No one will be surprised to learn that, as much as possible, I prefer to base my opinions on actual, on-the-ground facts rather than memes, whether those memes be far Left or far Right. I'm human, and so I know I'm not able to completely avoid my inner bias. And in particular, I am Jewish, raised to the rousing songs of Israeli nationalism. It is sometimes difficult to know what lurks in our subconscious.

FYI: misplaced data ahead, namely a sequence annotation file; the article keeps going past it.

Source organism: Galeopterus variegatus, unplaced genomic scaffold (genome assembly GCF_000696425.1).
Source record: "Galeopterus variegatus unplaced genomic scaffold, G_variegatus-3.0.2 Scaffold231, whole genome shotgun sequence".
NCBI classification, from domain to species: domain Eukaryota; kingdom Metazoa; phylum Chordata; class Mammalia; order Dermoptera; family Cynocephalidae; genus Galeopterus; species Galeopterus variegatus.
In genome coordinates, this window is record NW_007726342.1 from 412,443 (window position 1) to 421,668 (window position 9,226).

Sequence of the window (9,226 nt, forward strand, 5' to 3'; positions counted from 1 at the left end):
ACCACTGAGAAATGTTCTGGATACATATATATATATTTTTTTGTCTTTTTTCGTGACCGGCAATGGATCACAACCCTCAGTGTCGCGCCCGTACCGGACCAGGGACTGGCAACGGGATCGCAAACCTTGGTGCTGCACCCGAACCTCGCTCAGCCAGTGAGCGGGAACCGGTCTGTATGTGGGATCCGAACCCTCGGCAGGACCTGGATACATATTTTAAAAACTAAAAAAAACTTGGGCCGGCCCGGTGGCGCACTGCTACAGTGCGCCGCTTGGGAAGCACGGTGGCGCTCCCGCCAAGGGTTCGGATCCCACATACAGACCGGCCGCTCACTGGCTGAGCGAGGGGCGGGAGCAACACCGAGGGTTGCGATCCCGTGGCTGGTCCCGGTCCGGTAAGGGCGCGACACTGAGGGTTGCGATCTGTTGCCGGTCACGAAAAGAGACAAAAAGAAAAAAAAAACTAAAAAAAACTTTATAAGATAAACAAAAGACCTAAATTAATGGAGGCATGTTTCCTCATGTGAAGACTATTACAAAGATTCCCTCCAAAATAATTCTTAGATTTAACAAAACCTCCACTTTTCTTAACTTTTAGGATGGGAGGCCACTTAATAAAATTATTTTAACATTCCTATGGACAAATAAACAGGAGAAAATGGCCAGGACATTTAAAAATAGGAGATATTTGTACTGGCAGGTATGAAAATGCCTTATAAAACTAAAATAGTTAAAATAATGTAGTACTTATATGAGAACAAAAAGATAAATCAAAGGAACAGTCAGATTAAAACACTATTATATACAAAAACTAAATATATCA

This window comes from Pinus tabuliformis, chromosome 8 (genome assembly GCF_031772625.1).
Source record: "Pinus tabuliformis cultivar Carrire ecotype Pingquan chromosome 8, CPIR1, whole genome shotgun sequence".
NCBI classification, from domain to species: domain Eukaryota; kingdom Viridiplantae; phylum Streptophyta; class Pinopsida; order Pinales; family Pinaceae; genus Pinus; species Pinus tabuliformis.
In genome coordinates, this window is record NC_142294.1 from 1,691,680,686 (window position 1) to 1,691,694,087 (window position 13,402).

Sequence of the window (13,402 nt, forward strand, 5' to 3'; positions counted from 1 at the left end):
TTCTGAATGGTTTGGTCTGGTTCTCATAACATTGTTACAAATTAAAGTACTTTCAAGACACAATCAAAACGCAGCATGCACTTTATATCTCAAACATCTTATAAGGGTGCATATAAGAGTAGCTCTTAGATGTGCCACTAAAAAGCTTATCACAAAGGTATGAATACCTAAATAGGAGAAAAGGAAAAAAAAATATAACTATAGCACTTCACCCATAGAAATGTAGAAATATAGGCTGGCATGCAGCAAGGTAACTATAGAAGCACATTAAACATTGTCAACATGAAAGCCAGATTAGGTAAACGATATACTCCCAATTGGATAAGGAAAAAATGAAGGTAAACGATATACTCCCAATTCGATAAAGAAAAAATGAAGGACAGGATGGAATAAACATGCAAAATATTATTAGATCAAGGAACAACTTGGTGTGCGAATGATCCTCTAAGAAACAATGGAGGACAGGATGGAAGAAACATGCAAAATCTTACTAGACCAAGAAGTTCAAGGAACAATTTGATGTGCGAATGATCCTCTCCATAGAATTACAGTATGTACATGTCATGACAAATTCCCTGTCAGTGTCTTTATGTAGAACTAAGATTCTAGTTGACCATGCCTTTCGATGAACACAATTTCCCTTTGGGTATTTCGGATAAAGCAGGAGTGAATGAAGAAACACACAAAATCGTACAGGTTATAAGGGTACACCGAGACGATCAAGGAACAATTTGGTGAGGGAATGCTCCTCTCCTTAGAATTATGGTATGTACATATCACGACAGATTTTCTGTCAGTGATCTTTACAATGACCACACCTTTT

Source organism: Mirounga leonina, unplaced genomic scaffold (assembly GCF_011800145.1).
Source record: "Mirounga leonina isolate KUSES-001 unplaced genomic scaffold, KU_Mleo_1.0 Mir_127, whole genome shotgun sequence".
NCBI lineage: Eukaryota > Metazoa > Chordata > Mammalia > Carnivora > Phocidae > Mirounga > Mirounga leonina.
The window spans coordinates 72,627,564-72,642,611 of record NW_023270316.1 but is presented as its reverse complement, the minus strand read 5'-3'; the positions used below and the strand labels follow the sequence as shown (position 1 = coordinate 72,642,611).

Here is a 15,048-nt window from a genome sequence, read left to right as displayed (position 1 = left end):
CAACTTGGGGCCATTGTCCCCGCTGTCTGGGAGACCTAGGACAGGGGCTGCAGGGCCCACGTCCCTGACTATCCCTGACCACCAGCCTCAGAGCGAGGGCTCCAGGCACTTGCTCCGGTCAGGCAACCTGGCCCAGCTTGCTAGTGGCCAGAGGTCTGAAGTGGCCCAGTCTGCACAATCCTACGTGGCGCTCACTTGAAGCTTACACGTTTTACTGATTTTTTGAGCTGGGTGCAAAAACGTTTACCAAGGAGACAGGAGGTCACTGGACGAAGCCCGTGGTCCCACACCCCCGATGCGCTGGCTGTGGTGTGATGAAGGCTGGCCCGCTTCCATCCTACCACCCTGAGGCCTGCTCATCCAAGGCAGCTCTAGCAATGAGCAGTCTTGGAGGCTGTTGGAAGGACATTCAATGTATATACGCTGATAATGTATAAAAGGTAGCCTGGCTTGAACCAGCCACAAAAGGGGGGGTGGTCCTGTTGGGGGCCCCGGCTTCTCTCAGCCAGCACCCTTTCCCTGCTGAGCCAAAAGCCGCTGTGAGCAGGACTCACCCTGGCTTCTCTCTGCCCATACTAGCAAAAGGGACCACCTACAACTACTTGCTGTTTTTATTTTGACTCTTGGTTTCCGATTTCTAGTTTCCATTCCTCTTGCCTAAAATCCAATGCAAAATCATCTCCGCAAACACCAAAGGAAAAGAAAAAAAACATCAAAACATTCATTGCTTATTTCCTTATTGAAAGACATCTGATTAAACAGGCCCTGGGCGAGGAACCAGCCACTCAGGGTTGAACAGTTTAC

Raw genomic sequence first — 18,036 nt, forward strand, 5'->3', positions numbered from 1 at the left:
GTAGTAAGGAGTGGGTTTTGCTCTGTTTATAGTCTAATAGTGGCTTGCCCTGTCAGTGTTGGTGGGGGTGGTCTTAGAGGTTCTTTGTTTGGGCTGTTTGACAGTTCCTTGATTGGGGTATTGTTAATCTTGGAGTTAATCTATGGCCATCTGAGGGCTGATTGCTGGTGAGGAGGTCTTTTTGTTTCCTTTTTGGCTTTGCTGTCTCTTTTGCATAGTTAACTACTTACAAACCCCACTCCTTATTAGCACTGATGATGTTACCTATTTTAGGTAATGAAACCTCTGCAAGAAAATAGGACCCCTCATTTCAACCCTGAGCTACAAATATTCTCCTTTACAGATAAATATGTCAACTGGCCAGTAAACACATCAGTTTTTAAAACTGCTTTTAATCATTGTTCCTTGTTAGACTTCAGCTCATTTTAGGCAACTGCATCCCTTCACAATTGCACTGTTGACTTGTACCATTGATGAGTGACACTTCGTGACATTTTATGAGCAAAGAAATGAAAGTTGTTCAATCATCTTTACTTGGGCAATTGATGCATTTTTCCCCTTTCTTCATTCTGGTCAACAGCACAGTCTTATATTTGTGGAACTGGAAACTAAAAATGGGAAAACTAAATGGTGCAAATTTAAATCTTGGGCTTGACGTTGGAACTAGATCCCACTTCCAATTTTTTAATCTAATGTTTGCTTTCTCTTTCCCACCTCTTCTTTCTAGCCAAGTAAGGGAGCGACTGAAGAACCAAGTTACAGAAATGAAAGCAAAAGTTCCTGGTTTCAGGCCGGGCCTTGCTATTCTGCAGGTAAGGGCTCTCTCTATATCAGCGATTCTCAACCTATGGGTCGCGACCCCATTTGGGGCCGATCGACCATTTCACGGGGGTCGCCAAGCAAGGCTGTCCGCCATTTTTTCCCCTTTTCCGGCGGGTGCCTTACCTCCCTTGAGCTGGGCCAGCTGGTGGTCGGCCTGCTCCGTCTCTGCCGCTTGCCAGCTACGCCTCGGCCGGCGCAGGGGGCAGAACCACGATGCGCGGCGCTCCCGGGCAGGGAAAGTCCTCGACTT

But that very upbringing set up a tense internal dance, pitting my pro-Israel upbringing against a strong Progressive leaning, forcing me to do a deep internal reflection along with some factual research. I have tried very hard to draw my perspective from my training as a mediator and facilitator: I know that to get from here (little peace) to there (better peace), we must start from a place of reality. Undoubtedly, one of the current realities is that perception is reality for many. But any mediator knows that parties often walk in with their "best stories," hoping to more easily sway others. If, however, those "best stories" are a cover for the party's actual agenda - the agenda the other party is keeping to him or herself because it's not as sympathetic, everyone at the table will be brainstorming solutions to the wrong problem - the problem in the story rather than the actual agenda. The best story frame for the Palestinians is that Israel is an evil occupying oppressor. And that story appeals to the Progressive Left because we care deeply about the oppressed. Really. And although it is true that many Palestinians are miserable in current situation, using the "Evil Israel best story" obscures several underlying truths that force Israel to be a recalcitrant peace partner. In fact, using the Evil Israel story even obscures several truths that make the Palestinians an unwilling peace partner. In fact, some of these very same facts help explain why Palestinian Liberation Organization chief Yassar Arafat was pressured away from a Clinton-brokered peace deal in 1993, after agreeing upon its parameters and historically shaking the hand of his former enemy, Israeli Prime Minister Yitzhak Rabin, on the White House lawn. When you've only solved the "spoken agenda," the solution may not be liveable because it still doesn't satisfy the underlying, unspoken agenda.